Why Immigrants should not Ignore Racial Microaggressions

by | Jan 5, 2023 | American things, Immigrants | 0 comments

“You are the whitest black person I ever knew”
“You are not an Asian if you aren’t a doctor or an engineer”

“Why do you have to be so loud/so shy”

These are just a few examples of microaggressions we as immigrants experience frequently. The weirdest part of microaggressions is that the person blurting these lines may not have the slightest knowledge of the racial or cultural discrimination disguised behind the words. And in many cases, even the person at receiving end might not identify them as microaggressions.

Microaggression is a type of racism that pops up in day-to-day interactions. Terms like “You are a credit to your race,” “You speak good English,” or “Where are you from?” and acts like holding the purse tight near a person of color fall under microaggressions. These terms make the receivers feel alienated.

I noticed microaggression in a few retail stores where employees choose to selectively keep an eye only on shoppers of color for chances of shoplifting, which is discrimination. I also noticed certain people avoiding the elevator a couple of times if the passengers were from one set of racial groups.

There are three types of microaggressions (based on current racial misdemeanors):

  • Micro-assaults: These are deliberate actions directed at an intended victim.

For example – displaying swastikas or clutching bags tight when around a person of color.

  • Microinsults: These are uncivil and impolite gestures/words meant to disrespect a person’s identity or heritage.

For example- judging someone based on their faith, asking a colleague if they got the job through quota, etc.

  • Microinvalidations: These type of microaggressions occurs when someone discredits or nullifies the experiences of people from an underrepresented group.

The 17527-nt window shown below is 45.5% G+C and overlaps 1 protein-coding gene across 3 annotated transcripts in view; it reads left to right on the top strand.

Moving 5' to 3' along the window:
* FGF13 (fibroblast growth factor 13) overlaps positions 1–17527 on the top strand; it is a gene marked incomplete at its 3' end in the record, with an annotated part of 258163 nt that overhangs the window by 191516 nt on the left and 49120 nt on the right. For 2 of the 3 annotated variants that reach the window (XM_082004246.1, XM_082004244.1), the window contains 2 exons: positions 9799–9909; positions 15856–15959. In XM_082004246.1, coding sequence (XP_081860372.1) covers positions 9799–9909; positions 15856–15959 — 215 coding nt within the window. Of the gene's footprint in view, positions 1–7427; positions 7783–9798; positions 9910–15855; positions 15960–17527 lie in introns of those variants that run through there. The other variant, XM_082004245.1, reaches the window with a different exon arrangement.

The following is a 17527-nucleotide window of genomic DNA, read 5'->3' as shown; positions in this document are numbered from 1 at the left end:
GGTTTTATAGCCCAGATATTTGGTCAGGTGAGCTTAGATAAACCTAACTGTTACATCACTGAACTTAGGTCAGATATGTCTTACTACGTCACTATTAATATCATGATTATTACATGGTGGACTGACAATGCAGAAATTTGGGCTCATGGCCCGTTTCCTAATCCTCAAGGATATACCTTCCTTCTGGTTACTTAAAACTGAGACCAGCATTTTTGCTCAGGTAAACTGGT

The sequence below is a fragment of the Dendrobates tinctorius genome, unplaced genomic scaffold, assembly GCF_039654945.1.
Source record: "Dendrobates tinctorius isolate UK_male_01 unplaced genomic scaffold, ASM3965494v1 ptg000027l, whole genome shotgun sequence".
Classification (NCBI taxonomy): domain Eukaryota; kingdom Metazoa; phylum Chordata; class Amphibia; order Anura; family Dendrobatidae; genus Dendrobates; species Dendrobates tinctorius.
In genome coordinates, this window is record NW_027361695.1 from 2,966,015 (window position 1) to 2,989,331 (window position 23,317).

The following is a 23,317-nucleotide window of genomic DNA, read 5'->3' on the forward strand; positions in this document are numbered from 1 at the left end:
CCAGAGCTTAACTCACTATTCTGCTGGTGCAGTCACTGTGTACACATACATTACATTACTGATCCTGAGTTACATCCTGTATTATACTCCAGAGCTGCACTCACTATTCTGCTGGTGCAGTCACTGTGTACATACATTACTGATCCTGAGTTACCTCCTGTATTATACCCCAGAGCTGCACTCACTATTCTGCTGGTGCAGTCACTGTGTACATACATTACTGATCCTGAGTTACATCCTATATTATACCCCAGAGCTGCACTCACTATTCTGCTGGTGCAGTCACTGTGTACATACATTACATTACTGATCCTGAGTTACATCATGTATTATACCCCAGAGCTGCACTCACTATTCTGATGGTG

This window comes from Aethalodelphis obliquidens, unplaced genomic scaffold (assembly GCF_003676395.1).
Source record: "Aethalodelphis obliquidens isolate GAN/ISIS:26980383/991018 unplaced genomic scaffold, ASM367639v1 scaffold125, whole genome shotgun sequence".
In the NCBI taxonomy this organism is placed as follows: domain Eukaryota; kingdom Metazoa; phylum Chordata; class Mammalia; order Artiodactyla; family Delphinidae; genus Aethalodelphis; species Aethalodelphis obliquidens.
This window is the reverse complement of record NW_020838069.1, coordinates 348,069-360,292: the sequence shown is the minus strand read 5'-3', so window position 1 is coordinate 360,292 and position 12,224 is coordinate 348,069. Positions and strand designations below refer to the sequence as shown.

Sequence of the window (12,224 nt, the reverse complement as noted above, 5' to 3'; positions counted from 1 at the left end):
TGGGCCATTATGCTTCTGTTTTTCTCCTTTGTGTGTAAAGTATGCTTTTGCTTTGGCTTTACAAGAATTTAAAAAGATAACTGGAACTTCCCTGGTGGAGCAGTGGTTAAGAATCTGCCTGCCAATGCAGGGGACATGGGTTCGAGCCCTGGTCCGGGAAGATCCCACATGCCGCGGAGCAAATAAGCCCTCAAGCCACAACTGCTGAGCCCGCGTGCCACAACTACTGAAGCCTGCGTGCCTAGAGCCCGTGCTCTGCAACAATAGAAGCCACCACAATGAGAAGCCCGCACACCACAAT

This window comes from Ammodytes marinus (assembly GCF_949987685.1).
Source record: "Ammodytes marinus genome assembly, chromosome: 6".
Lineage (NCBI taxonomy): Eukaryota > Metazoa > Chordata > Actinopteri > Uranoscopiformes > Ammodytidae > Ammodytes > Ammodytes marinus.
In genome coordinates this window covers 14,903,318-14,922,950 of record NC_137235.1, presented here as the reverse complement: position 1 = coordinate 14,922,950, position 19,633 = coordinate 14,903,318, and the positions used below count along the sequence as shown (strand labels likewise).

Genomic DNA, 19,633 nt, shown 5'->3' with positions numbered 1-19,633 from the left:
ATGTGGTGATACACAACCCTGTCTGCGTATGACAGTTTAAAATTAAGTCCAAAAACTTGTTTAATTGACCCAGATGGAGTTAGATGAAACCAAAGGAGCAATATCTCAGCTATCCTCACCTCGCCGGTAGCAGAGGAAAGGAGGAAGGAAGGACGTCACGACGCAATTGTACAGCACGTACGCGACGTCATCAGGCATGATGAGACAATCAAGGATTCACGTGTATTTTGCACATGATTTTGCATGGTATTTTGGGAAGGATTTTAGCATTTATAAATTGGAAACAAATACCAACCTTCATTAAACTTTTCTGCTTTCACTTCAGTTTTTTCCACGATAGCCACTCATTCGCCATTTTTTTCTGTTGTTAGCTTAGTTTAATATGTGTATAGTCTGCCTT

For example – people of color often being bombarded with the question “Where are you from?” creates estrangement.

Many people try to invalidate microaggressions as being received in an overly sensitive way. They argue that they are otherwise random jokes or comments. The majority of microaggressions are aimed at groups that are frequently victimized by stereotyping and racial prejudices. Therefore, these are certainly not the ones that can be ignored or spoken casually of.

For example, one of my friends had an office colleague who commented “Your English is good for an Asian”. The colleague meant it as a compliment, but my friend couldn’t receive it that way. She felt insulted. Frustrated to hear such kinds of microaggressions every day in some way or the other, she let her colleague know that she doesn’t like being stereotyped.

The dispensing end is not just limited to locals or non-immigrants. Sometimes one group of immigrants can incite microaggressions toward another group of immigrants. This kind of racial discrimination has a higher chance of being considered tenuous and often goes unidentified. Hence the person at the receiving end of this aggression always suffers to find ways to point out or address it. 

How do these microaggressions harm us?